Freddie Mercury’s story did not come easy to the screen. A version slated for Sacha Baron Cohen lingered in turnaround for years, then died on the vine; Bohemian Rhapsody’s original director, Bryan Singer, left weeks before shooting was completed (Dexter Fletcher, uncredited, finished the film). Maybe unavoidably, the movie that’s emerged from all that has the distinct whiff of compromise and art by committee — the opposite, in other words, of nearly everything Queen’s flamboyant, defiant frontman stood for.
Rhapsody may be a conventional rock biopic in nearly every respect, but it has the gift of an utterly unconventional star in Rami Malek. Known for his coiled portrayal of a painfully interior cybersecurity expert on USA’s Mr. Robot, he is completely transformed in the title role — a human unicorn made almost entirely of id, wild hair, and spandex.
More than mere good acting, though, Malek has the ineffable pixie dust the part requires (if not the teeth; the famous Freddie overbite is prosthetic). It’s that inborn charisma that makes his Mercury, born Farrokh Bulsara in Zanzibar, entrancing from the moment he steps on screen, even as an anonymous London loner casually denigrated by passersby with the ethnic slur “Paki.” And it’s what makes the marks the movie hits so hard — a boilerplate Behind the Music arc of humble beginnings and meteoric rise, druggy downfall and final triumph — feel less bog-standard than they are.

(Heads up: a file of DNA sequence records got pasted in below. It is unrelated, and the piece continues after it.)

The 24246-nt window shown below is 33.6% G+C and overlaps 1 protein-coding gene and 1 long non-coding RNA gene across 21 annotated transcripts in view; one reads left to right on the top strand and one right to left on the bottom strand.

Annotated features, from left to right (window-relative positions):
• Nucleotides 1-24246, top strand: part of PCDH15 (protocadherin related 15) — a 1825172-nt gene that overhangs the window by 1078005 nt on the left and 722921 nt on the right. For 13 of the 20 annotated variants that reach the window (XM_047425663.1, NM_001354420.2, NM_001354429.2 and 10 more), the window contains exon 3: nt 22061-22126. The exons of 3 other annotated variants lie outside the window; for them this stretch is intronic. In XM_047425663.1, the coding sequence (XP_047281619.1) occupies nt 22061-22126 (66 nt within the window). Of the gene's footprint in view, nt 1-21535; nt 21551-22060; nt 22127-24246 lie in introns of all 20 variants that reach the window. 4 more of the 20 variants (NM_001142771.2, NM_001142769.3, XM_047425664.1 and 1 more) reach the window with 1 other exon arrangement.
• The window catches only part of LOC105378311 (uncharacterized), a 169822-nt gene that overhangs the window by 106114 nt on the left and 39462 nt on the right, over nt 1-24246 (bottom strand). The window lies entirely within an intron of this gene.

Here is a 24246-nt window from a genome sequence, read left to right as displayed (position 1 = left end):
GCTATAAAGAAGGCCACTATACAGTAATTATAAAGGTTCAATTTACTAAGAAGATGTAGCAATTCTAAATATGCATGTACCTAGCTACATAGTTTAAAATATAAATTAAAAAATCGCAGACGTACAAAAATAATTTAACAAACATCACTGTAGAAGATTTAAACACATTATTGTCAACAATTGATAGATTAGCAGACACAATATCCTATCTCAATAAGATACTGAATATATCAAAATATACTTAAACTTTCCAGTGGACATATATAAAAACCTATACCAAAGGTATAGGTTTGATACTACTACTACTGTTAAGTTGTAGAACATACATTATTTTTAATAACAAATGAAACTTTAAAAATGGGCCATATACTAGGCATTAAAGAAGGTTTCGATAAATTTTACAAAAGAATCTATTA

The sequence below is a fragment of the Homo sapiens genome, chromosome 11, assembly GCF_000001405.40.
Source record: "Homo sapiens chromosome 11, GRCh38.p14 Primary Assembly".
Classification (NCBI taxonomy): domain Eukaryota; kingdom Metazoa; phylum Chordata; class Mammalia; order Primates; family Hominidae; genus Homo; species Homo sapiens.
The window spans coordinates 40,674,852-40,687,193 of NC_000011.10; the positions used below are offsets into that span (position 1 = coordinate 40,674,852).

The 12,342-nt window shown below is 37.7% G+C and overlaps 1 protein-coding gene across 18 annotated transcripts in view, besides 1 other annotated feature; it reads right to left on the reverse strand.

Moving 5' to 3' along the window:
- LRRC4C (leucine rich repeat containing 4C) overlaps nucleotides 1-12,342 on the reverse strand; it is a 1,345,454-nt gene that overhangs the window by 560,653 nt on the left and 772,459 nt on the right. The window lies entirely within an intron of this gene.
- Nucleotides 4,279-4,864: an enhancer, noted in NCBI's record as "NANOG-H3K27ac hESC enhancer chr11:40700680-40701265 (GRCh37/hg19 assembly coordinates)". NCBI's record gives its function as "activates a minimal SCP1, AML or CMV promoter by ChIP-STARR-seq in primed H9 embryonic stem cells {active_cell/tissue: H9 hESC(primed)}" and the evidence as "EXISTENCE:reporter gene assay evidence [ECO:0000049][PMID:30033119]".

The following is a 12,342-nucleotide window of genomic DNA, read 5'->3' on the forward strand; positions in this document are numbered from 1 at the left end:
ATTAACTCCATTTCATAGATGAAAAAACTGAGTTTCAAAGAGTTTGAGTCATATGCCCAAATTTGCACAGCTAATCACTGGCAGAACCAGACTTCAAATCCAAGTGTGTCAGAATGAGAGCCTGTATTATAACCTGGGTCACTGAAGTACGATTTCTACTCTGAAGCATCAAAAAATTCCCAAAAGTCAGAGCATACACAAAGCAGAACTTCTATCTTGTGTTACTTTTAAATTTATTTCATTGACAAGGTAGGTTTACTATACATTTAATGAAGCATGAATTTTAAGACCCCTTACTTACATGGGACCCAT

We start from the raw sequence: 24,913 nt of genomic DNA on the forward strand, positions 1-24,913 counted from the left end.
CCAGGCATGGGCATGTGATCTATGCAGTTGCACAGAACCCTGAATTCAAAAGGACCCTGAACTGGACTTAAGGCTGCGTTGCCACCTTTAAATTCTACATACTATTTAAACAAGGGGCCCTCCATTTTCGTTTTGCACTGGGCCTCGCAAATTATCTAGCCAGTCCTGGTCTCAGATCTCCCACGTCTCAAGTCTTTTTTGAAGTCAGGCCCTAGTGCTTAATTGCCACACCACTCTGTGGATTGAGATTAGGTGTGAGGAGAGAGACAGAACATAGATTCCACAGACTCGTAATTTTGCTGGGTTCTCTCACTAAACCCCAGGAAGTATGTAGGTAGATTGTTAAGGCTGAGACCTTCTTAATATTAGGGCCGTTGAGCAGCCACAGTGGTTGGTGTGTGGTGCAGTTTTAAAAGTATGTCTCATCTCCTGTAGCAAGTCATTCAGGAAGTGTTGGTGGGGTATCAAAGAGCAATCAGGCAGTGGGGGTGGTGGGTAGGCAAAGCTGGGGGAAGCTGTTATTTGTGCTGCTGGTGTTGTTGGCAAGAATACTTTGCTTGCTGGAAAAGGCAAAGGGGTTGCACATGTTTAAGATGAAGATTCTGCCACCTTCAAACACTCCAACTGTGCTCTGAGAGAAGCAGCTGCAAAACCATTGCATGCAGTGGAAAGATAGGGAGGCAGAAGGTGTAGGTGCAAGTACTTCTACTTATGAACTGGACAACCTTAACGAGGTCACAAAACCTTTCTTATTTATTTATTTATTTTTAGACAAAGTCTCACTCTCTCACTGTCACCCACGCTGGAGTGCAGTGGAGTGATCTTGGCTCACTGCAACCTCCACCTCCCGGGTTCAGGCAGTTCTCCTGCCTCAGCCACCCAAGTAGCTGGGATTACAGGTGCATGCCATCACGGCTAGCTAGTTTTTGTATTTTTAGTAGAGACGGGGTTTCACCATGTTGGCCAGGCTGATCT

Where the movie stops short, bizarrely, is at Freddie’s bedroom door. Instead, screenwriter Anthony McCarten (The Theory of Everything) leaves much of his true sexuality in the margins, leaning heavily instead on his lone heteronormative romance (a lovely Lucy Boynton). That may just be the calculations of commercial moviemaking, or some misguided sense of legacy protection on the part of surviving bandmates Brian May, Roger Taylor, and John Deacon, all of whose avatars come off uniformly well, if ancillary, on screen.
There’s an unfortunate silliness, too, in the script’s training-wheels approach to storytelling, as when the band’s label head (a blustering, ginger-bearded Mike Myers) loudly insists that teenagers in cars will never bang their heads to “Bohemian Rhapsody,” or when “We Will Rock You” materializes in a single gee-whiz moment, seemingly conjured whole from handclaps and studio air.
Much smarter is the use of Queen’s legendary 1985 Live Aid performance as a framing device: all four members locked in a sort of mesmeric trance on stage, with Malek as Mercury at the center — aware that the end was coming for him, but still singing the band into immortality with every ecstatic, electric note. B-